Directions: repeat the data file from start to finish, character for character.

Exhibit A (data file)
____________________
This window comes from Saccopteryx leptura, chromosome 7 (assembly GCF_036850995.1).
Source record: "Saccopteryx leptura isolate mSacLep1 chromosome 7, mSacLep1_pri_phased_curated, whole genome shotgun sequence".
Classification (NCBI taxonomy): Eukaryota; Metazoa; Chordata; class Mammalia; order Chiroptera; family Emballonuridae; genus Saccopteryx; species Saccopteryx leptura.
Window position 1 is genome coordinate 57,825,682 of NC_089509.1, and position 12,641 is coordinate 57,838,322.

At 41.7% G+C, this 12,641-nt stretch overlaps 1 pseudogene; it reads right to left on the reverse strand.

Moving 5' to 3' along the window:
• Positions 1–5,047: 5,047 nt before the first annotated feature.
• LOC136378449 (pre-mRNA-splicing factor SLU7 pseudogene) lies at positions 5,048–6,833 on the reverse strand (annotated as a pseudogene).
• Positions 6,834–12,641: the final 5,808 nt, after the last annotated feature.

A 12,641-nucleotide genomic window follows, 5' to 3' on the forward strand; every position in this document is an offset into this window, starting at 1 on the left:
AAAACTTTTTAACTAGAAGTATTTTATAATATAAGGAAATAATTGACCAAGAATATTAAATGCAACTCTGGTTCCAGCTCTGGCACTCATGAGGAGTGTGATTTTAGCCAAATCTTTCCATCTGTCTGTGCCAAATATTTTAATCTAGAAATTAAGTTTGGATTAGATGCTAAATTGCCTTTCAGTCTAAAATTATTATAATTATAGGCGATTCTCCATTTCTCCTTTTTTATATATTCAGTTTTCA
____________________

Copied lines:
This window comes from Saccopteryx leptura, chromosome 7 (assembly GCF_036850995.1).
Source record: "Saccopteryx leptura isolate mSacLep1 chromosome 7, mSacLep1_pri_phased_curated, whole genome shotgun sequence".
Classification (NCBI taxonomy): Eukaryota; Metazoa; Chordata; class Mammalia; order Chiroptera; family Emballonuridae; genus Saccopteryx; species Saccopteryx leptura.
Window position 1 is genome coordinate 57,825,682 of NC_089509.1, and position 12,641 is coordinate 57,838,322.

At 41.7% G+C, this 12,641-nt stretch overlaps 1 pseudogene; it reads right to left on the reverse strand.

Moving 5' to 3' along the window:
• Positions 1–5,047: 5,047 nt before the first annotated feature.
• LOC136378449 (pre-mRNA-splicing factor SLU7 pseudogene) lies at positions 5,048–6,833 on the reverse strand (annotated as a pseudogene).
• Positions 6,834–12,641: the final 5,808 nt, after the last annotated feature.

A 12,641-nucleotide genomic window follows, 5' to 3' on the forward strand; every position in this document is an offset into this window, starting at 1 on the left:
AAAACTTTTTAACTAGAAGTATTTTATAATATAAGGAAATAATTGACCAAGAATATTAAATGCAACTCTGGTTCCAGCTCTGGCACTCATGAGGAGTGTGATTTTAGCCAAATCTTTCCATCTGTCTGTGCCAAATATTTTAATCTAGAAATTAAGTTTGGATTAGATGCTAAATTGCCTTTCAGTCTAAAATTATTATAATTATAGGCGATTCTCCATTTCTCCTTTTTTATATATTCAGTTTTCA